Published on May 22, 2017
Modern browsers warn users when they attempt to send data over an unencrypted http connection. This seems to have been effective, and most dynamic websites today are served over https.
But what if you are setting up a simple static blog or podcast website? Is it worth bothering with https, or is it above your paranoia level?
There are several reasons to use https even for a simple static site: for instance, to prevent ad injection by ISPs. You can easily imagine something even more nefarious, such as an evil twin hotspot in a popular San Francisco coffee shop invisibly adding malicious code to snippets that patrons copy-paste from unsecured blogs.
Yesterday I was at the Euston station in London waiting for a train. There were advertisements for free WiFi all over the place, to which I gratefully connected. I had recently discovered a new podcast, and I queued several episodes to listen to during the 2.5 hour ride.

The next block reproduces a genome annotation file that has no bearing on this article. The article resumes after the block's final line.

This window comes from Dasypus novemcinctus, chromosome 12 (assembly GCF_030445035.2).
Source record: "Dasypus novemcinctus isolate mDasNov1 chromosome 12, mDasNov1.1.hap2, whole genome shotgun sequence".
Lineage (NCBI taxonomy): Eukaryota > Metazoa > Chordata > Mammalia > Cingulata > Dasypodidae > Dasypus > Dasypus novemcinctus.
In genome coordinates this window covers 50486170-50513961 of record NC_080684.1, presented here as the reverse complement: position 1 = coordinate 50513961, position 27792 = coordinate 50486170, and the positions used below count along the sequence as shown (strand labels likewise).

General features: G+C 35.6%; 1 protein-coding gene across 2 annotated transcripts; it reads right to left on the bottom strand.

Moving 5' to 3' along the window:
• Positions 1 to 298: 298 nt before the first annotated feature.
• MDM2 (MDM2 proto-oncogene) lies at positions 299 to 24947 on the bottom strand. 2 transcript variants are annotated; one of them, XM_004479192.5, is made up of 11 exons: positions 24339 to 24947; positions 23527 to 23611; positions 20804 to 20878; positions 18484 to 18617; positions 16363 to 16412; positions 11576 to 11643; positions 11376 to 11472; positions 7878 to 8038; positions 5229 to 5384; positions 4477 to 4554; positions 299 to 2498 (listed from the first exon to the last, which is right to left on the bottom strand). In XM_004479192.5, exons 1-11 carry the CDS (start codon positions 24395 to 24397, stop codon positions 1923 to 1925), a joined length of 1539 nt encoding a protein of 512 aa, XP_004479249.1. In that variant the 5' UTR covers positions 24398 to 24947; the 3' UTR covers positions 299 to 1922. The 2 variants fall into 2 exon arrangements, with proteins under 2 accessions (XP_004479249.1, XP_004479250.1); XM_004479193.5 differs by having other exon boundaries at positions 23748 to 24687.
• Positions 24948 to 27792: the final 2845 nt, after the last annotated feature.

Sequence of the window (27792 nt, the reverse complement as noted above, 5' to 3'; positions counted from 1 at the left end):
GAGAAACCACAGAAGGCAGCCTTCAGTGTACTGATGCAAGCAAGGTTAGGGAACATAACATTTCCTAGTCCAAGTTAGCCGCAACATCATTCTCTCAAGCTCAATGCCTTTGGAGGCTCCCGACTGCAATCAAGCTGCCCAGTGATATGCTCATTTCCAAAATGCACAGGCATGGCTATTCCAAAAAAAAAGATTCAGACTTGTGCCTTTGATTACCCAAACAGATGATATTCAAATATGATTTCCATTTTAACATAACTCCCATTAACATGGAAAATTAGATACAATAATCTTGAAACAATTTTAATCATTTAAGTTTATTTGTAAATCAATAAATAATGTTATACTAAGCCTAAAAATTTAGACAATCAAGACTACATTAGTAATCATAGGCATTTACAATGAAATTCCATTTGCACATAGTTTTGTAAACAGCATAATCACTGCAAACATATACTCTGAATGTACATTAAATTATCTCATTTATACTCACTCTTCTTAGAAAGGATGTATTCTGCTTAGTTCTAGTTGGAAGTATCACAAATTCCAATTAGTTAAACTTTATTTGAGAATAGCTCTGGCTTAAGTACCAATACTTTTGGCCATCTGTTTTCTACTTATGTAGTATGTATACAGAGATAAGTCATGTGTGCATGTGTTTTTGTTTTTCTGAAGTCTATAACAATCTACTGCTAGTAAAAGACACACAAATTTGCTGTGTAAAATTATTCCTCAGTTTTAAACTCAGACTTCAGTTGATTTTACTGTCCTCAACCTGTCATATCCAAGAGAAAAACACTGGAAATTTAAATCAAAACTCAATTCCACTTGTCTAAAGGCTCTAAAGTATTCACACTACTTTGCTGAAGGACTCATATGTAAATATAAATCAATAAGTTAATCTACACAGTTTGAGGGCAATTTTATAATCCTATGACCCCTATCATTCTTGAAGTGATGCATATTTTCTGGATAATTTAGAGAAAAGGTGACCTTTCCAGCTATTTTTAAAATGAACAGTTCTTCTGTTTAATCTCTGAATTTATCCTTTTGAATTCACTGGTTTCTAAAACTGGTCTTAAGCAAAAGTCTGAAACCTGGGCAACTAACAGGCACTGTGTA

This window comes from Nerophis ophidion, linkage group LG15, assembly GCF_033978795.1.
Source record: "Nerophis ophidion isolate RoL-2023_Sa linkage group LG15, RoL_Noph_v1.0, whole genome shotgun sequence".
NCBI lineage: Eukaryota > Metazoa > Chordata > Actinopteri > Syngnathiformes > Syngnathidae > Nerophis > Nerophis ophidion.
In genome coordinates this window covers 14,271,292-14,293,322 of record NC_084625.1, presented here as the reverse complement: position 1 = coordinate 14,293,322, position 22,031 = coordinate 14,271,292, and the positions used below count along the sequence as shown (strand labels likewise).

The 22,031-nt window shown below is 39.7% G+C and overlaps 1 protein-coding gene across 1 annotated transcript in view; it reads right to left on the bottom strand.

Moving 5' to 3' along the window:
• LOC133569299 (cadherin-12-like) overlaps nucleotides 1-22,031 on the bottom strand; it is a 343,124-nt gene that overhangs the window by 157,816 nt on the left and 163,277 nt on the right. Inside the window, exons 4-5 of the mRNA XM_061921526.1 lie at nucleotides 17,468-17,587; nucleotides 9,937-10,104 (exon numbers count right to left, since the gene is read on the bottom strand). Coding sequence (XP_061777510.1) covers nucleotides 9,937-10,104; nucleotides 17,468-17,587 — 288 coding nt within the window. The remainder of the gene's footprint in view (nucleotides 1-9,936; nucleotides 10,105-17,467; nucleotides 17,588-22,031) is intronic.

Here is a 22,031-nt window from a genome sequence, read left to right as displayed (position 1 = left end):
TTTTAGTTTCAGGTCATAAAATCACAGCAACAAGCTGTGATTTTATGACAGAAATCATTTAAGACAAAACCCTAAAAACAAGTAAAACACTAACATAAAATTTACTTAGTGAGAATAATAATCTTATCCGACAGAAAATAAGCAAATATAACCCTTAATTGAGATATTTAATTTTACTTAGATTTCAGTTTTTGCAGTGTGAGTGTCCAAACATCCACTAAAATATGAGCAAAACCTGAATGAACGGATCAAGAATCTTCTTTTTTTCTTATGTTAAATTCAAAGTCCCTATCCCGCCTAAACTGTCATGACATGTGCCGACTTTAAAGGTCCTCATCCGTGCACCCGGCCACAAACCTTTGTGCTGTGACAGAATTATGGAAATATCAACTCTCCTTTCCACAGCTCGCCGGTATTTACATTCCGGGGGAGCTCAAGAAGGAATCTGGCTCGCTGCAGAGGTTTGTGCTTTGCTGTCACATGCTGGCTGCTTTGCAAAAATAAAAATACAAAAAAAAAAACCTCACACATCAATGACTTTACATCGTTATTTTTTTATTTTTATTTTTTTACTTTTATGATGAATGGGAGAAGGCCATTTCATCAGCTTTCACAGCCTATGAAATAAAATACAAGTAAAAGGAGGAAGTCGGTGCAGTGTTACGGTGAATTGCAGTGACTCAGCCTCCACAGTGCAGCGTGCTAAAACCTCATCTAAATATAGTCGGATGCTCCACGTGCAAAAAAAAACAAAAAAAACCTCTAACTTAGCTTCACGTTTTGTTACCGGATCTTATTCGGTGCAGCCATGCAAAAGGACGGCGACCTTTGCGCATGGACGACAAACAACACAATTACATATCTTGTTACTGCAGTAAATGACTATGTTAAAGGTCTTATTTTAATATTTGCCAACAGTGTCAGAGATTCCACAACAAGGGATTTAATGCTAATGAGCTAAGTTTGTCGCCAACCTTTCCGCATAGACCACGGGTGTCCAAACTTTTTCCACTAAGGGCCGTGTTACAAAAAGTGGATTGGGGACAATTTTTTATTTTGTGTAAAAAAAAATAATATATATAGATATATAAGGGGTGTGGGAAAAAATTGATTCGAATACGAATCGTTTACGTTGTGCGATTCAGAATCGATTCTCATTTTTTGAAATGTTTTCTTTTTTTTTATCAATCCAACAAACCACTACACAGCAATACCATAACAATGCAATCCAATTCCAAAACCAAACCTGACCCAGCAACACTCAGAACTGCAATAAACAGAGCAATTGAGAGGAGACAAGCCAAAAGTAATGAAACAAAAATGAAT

The episodes downloaded very quickly, but when I tried to listen to them, they would not play.
It turned out that the free WiFi at Euston isn’t free internet; it’s a local network where you can watch ads and read magazines. All traffic, including requests for the mp3 files from my podcatcher, were redirected to their captive portal.
If the links in the podcast’s RSS feed were https links, the program would probably refuse to download the files when presented with no or invalid TLS certificate. (To be fair, it could have also looked at the content type of the files, which was probably
But instead, the program simply downloaded the webpage thinking it was an mp3 file. So I had to undo this later by figuring out which episodes were corrupted (some I had downloaded earlier, and they were valid) and how to trigger their re-downloading.
So if you have a podcast, configure https on your host and make all links (especially in the RSS feed) https links. If you don’t do that, some of your listeners may hear this instead of your voice.